VIENNA (Reuters) - Saudi Arabia set the stage for more blood-letting on oil markets after blocking on Thursday calls from poorer members of the OPEC oil exporter group for output cuts to arrest a slide in crude prices.

Benchmark Brent oil fell more than $4 to $73.50 a barrel on fears that the global oversupply will build up in coming months as Saudi Arabia kept silent about what would prompt it to consider production cuts.

With an OPEC statement making no mention of any extraordinary meeting or a need for members to stop overproducing, Thursday's decision represents a major shift in the group's policies away from its usual drive to defend prices.

The outcome effectively means a battle for market share between OPEC and non-OPEC countries as a boom in U.S. shale oil production and weaker economic growth in China and Europe have already sent crude prices down about a third since June.

"It was a great decision," Saudi Oil Minister Ali al-Naimi said as he emerged smiling after around five hours of talks.

Asked whether OPEC had decided not to cut production and to roll over existing output policies, he replied: "That is right".

Venezuelan Foreign Minister Rafael Ramirez left the meeting visibly angry and declined to comment on the outcome.

Wealthy Gulf states have made clear they are ready to ride out the weak prices that have hurt the likes of Venezuela and Iran - OPEC members that pressed for output cuts to stabilize the market and ease pressure on their budgets, but cannot afford to make any themselves.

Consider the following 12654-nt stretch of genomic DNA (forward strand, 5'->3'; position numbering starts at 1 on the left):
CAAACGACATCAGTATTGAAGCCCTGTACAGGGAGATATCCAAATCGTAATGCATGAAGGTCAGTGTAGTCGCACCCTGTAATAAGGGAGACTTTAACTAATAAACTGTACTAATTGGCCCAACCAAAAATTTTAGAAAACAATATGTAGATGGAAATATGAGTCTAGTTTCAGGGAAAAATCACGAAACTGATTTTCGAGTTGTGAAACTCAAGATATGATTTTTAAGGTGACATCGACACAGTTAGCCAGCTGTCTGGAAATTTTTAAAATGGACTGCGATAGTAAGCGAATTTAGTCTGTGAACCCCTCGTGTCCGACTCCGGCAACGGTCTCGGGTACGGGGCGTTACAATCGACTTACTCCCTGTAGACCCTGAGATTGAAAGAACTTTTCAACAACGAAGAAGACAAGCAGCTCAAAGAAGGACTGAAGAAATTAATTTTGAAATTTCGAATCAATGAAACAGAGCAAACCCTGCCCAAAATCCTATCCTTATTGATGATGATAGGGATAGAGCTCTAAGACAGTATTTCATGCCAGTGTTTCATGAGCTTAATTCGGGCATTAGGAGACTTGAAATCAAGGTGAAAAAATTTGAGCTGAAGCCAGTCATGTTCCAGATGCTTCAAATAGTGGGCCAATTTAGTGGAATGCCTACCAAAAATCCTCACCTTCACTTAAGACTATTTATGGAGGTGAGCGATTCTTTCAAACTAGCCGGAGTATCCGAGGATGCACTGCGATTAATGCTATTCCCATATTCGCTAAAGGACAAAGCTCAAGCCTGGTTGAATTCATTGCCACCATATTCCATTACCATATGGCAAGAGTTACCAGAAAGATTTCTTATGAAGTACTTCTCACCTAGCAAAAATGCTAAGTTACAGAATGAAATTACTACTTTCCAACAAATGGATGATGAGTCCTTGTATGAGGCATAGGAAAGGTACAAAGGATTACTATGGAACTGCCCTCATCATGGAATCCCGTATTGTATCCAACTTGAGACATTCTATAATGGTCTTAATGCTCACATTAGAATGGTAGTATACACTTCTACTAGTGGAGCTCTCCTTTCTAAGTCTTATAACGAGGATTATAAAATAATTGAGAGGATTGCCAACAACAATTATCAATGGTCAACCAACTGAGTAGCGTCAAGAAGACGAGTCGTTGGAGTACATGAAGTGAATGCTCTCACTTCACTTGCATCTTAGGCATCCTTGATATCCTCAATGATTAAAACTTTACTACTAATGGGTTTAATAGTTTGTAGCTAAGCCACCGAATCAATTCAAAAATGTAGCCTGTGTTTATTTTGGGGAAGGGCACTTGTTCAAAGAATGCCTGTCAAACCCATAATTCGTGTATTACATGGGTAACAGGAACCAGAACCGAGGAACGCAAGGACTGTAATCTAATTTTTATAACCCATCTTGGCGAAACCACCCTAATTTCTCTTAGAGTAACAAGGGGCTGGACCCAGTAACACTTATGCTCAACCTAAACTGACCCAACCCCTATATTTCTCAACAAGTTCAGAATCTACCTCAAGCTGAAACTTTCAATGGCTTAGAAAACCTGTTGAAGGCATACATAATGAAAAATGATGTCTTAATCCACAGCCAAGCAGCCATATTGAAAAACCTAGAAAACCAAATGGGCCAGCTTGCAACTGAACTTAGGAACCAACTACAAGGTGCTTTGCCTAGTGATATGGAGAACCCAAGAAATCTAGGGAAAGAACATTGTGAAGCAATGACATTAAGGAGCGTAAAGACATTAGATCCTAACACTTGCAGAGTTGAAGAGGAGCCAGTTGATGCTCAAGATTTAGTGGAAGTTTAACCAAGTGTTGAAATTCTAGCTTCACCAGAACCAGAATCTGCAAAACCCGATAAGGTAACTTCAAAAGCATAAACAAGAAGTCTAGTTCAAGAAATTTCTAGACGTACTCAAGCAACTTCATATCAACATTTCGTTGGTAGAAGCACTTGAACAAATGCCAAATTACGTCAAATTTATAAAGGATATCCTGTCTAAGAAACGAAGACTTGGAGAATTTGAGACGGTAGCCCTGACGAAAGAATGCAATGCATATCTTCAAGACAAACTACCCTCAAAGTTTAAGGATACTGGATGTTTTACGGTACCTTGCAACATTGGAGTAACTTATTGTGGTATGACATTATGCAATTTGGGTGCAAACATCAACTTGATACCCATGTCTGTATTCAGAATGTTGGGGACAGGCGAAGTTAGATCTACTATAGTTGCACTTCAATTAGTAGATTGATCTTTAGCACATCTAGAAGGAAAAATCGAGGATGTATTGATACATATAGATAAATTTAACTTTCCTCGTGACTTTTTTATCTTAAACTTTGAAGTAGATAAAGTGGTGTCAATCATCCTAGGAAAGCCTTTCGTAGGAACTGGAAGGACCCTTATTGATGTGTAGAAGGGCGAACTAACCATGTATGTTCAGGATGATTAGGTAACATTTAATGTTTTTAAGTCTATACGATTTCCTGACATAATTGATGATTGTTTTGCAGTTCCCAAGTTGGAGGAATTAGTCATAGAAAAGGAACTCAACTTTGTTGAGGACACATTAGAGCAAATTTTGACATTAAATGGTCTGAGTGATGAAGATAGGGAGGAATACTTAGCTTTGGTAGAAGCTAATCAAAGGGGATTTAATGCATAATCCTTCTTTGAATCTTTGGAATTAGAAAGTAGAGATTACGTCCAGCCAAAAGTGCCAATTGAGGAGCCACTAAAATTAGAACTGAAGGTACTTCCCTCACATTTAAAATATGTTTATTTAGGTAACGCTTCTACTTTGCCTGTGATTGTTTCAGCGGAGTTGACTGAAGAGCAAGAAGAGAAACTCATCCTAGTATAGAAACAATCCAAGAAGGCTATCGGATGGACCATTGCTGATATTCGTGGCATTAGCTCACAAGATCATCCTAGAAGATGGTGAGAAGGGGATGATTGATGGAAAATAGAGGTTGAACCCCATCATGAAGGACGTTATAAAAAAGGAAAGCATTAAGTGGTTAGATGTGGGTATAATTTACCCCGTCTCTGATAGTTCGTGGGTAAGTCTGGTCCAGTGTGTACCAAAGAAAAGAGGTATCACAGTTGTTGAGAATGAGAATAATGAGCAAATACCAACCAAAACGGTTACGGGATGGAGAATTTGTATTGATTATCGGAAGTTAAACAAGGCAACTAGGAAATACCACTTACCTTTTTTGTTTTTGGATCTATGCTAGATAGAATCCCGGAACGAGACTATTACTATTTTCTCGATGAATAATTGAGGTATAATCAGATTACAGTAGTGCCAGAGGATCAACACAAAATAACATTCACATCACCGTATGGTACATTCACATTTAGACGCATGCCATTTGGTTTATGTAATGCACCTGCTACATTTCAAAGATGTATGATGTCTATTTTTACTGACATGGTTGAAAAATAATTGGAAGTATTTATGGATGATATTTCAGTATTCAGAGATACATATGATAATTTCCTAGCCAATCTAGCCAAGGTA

A price war will also seriously hurt top non-OPEC exporter Russia, which has clashed with Saudi Arabia over Moscow's support for Syrian President Bashar Assad. Russia is already suffering from Western sanctions over its actions in Ukraine and needs oil prices of $100 per barrel to balance its budget.

The Organization of the Petroleum Exporting Countries accounts for a third of global oil output.

If it were to cut exports without similar action by its competitors, it would lose further market share, including to North American shale oil producers.

Gulf producers could withstand for some time the market-share battle that could drive down prices further, thanks to their large foreign-currency reserves. Members without such a cushion would find it much more difficult.

Kuwaiti Oil Minister Ali Saleh al-Omair said OPEC would have to accept any market price of oil, whether it were $60, $80 or $100 a barrel. Iraq's oil minister, Adel Abdel Mehdi, said he saw a floor for oil prices at $65-70 per barrel.

A price war might make some future shale oil projects uncompetitive due to high production costs, easing competitive pressures on OPEC in the longer term.

"We interpret this as Saudi Arabia selling the idea that oil prices in the short term need to go lower, with a floor set at $60 per barrel, in order to have more stability in years ahead at $80 plus," said Olivier Jakob from Petromatrix consultancy.

"In other words, it should be in the interest of OPEC to live with lower prices for a little while in order to slow down development projects in the United States," he added.

The North American shale boom has taken many at OPEC by surprise.

"The U.S. is producing in a very, very bad manner. Shale oil, I mean it is a disaster from the point of view of climate change and the environment," Foreign Minister Ramirez, who represents Venezuela at OPEC, said.

OPEC agreed to meet next on June 5, 2015.